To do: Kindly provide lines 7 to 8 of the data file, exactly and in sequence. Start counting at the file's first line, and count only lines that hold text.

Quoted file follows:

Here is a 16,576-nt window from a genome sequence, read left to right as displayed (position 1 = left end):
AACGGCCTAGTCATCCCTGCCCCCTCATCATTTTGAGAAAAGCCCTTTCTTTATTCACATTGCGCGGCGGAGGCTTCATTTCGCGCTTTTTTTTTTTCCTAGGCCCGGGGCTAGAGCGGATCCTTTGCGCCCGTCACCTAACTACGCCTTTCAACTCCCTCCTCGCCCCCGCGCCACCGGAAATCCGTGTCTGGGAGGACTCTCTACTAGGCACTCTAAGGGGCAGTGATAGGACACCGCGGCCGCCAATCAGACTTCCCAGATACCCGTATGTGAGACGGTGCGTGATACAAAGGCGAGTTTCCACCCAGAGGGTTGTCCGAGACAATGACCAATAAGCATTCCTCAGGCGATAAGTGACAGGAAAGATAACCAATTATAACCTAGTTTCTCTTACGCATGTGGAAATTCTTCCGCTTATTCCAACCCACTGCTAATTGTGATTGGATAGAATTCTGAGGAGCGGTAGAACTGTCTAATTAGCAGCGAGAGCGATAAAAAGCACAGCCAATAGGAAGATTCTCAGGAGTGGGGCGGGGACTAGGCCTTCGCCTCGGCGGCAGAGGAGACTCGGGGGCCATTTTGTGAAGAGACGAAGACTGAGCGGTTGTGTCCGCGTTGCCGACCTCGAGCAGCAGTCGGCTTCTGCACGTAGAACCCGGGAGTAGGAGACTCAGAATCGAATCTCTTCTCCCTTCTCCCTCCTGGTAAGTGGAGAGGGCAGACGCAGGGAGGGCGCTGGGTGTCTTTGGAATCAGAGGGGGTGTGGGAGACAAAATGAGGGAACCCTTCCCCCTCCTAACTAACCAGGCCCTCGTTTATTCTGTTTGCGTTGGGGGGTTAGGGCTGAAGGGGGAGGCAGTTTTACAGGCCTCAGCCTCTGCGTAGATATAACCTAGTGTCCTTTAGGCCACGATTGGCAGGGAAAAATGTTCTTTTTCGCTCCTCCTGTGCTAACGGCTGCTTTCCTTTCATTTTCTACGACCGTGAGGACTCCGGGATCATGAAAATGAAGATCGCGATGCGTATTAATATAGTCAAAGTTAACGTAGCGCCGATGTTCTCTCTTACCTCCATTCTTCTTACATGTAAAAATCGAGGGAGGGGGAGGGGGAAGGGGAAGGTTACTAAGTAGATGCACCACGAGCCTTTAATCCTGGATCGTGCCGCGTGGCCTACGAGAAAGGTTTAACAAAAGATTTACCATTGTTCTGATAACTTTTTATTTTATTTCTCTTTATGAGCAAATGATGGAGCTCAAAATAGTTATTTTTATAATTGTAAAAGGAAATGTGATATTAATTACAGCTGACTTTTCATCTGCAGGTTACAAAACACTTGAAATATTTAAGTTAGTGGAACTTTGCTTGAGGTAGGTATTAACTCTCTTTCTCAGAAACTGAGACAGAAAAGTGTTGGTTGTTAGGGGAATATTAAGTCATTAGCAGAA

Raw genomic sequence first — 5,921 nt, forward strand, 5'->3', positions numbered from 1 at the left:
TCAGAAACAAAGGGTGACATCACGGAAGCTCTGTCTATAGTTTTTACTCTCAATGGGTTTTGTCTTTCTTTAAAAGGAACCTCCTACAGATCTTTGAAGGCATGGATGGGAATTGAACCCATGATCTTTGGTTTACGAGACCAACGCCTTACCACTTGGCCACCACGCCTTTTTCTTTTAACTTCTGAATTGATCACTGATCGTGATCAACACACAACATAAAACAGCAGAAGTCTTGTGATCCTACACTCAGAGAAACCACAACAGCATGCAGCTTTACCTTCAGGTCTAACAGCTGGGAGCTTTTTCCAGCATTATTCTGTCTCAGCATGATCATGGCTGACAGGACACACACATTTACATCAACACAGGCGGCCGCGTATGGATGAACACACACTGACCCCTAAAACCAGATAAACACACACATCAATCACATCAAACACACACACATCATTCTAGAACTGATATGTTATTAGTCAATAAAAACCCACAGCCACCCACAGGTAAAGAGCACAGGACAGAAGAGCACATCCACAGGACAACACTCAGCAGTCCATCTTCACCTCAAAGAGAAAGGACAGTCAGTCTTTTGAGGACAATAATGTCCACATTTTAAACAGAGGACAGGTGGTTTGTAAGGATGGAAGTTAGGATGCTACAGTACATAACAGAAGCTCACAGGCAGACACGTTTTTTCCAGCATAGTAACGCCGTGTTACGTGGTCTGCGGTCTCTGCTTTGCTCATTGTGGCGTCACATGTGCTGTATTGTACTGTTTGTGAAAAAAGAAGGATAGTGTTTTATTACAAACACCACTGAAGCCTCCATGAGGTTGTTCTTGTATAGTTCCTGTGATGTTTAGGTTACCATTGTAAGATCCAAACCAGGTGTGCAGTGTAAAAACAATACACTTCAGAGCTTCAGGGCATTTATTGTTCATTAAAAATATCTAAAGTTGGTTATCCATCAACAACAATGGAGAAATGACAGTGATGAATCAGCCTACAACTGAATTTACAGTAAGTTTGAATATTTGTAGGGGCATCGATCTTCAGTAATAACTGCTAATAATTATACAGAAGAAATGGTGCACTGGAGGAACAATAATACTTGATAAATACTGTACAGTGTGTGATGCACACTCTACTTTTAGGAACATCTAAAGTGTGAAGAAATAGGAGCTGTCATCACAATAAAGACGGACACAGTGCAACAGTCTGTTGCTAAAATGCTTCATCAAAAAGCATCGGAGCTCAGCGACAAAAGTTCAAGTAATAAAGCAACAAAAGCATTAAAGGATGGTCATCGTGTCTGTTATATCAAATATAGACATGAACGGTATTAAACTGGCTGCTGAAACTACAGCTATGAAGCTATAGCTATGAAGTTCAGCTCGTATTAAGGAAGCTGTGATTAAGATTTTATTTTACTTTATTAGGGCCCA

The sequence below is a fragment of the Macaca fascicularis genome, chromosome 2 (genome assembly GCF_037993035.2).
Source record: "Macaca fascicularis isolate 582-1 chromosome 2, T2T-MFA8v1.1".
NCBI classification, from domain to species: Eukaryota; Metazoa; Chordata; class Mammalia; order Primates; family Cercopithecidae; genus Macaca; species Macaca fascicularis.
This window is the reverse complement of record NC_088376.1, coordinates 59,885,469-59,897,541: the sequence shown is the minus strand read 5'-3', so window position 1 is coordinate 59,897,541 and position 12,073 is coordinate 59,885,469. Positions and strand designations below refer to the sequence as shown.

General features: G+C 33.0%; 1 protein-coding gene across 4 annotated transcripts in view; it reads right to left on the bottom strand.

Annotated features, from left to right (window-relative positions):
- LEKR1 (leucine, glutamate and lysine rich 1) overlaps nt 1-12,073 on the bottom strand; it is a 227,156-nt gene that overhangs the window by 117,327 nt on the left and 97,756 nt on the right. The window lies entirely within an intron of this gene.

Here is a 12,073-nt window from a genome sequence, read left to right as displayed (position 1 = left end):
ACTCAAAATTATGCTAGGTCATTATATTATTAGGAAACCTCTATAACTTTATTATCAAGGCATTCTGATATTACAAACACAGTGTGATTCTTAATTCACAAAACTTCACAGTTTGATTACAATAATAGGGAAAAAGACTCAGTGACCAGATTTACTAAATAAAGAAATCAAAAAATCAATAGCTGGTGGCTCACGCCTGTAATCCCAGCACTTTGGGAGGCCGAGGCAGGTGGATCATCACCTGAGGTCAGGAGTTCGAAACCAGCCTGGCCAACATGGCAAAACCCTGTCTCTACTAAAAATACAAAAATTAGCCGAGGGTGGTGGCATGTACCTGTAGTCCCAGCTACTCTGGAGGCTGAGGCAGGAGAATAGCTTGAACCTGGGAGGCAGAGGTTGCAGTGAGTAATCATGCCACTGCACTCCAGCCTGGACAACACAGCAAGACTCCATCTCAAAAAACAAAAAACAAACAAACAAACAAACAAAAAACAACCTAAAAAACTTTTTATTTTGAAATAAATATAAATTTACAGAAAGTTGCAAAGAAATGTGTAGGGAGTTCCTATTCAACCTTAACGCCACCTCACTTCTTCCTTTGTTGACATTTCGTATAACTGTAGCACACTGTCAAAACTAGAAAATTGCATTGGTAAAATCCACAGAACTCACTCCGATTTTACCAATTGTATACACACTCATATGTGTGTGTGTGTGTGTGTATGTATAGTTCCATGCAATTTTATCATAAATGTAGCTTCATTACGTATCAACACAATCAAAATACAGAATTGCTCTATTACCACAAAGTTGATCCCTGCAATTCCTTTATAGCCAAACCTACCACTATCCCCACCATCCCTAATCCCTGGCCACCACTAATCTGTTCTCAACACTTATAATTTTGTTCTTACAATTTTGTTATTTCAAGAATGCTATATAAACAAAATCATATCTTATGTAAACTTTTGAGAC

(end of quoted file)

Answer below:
NCBI classification, from domain to species: Eukaryota; Metazoa; Chordata; class Mammalia; order Primates; family Cercopithecidae; genus Macaca; species Macaca fascicularis.
This window is the reverse complement of record NC_088376.1, coordinates 59,885,469-59,897,541: the sequence shown is the minus strand read 5'-3', so window position 1 is coordinate 59,897,541 and position 12,073 is coordinate 59,885,469. Positions and strand designations below refer to the sequence as shown.